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Copyright Guide

This is a guide to copyright information and issues for Spalding University faculty and students prepared by Spalding University Library. Information in this library guide does not supply legal advice nor is it intended to replace the advice of legal co

Seeking Permission

Tracking down the copyright owner can be a challenge in itself.  In most cases it’s not the author but actually the publisher that owns the copyright.  When authors get ready to publish an article or book, more than likely they have transferred copyright over to the publisher. The Copyright Advisory Office at Columbia University has complied an extensive list of resources to assist in locating copyright owners along with sample permission letters.

In order to secure permission from the copyright owner you need to write a letter that includes:

  • a complete description of the material that you want to use including the citation, page numbers, and how much you want to use
  • explain how you want to use the material and  how important or relevant it is to include this information as part of your research
  • include how many times or how often the material will be used, the form of distribution, and whether the material will be sold
  • include a signature line for the copyright holder to sign, signifying that permission has been granted
  • be direct and concise
  • send out early with regular reminders

If the copyright holder can't be located or is unresponsive (or if you are unwilling to pay a license fee), be prepared to use a limited amount that qualifies for fair use, or use alternative material.

Remember that you don’t need to request permission if:

  • your use is within Fair Use and you have made that determination
  • the work is not protected by copyright
  • your use is within the terms of a license agreement, such as a Creative Commons license

Tips for Obtaining Permissions

Obtaining copyright permissions and high resolution images from libraries and museums can present a unique set of challenges. Each situation/entity is different and you may have a very positive experience, but keep the following tips in mind to help ensure smooth sailing:

  • Start early! You may run into less-than-responsive public functionaries and bureaucratic procedures that draw out the copyright permissions process. U.S. publishers are not typically flexible with their deadlines, so the fact that email replies take weeks or seven forms have to be submitted for each image will not win you much sympathy.

  • Get to know someone on the inside. Next time you find yourself in a dusty archive somewhere, make friends with the office in charge of copyright and reproduction. Having a connection with someone who can speed your request along will save weeks, if not months, of your life.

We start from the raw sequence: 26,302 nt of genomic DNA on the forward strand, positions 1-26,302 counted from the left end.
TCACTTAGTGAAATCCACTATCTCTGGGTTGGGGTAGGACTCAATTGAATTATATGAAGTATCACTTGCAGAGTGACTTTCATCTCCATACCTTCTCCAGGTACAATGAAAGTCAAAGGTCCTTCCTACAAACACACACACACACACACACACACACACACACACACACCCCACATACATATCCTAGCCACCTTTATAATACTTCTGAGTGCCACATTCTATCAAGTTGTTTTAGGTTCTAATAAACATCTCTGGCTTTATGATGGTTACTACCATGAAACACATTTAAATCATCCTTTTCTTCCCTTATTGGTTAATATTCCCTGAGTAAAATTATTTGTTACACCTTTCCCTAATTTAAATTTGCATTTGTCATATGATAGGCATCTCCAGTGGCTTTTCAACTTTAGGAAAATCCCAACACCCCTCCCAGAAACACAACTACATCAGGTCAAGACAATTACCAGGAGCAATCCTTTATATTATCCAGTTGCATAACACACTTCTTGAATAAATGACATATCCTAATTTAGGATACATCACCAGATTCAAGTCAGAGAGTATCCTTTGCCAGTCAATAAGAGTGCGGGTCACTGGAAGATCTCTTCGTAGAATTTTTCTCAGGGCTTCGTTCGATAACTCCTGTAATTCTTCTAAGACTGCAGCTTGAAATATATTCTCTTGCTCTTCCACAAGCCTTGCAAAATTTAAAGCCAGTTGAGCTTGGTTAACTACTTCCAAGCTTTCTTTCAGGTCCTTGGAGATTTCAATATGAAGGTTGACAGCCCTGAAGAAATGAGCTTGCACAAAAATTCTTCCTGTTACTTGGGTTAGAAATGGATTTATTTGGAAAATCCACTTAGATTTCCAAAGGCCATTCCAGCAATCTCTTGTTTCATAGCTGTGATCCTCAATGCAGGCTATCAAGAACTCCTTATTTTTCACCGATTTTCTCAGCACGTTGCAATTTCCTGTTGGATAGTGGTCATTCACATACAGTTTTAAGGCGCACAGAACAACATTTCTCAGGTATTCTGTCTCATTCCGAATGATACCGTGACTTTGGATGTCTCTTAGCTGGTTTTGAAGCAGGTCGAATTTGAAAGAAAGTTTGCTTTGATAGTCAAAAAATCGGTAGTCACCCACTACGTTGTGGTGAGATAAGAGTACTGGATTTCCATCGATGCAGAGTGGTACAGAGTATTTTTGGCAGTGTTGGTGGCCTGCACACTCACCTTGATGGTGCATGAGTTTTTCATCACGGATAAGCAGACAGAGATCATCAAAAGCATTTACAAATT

• Request everything your publisher needs up front. Is your book coming out electronically as well?  Some entities may consider that to be a separate edition and therefore require a separate permissions request. Does your publisher need 600 dpi or will 300 dpi do the trick? Going back to get a higher resolution may cost you weeks, so it's worth confirming their needs before submitting any requests. 

  • Review all the paperwork first. Think a high resolution image is automatically included in your copyright permission request?  Double-check! You may need to submit separate request forms for the copyright permissions and the image itself, and those processes may have separate fees attached. You may have to fax (or even snail-mail) these forms, as online submission options are by no means guaranteed.

  • Clearly identify any documents or payments submitted in support of the request. Once you have that assigned request number, put it on everything you submit. Have to pay the permissions fee with a wire transfer? Your name and request number should feature prominently on that form, or they may not realize you've paid them.

  • Consider potential scheduling challenges. Consider many university staff take late summer vacations in August before fall semester starts. We joke that most of Europe goes on vacation in August, but sometimes, it really does seem like most of Europe goes on vacation in August.  If you have a September 1 deadline for your course launch, perhaps consider August 1 to be your deadline for copyright permissions from the National Library of Spain.

  • Ask for help. Is this your first rodeo? Chances are a colleague in your field may have navigated the wilds of copyright permissions before and can provide insider knowledge. 

Identifying and Locating Copyright Owners

  • U.S. Copyright Office - Search Copyright Records

These sites outline tools and techniques for identifying and contacting copyright owners.

Orphan Works

"Orphan works" is a term used to describe works still under copyright for which the copyright owner cannot be identified, located, or contacted in order to ask for permission to use the work. The decision to use an orphan work without permission is a risk.  The sites below can help you assess that risk.

With permission: Terry Owen and Andrew Horbal, University of Maryland Libraries and Cindy Kristhof, Kent State University Library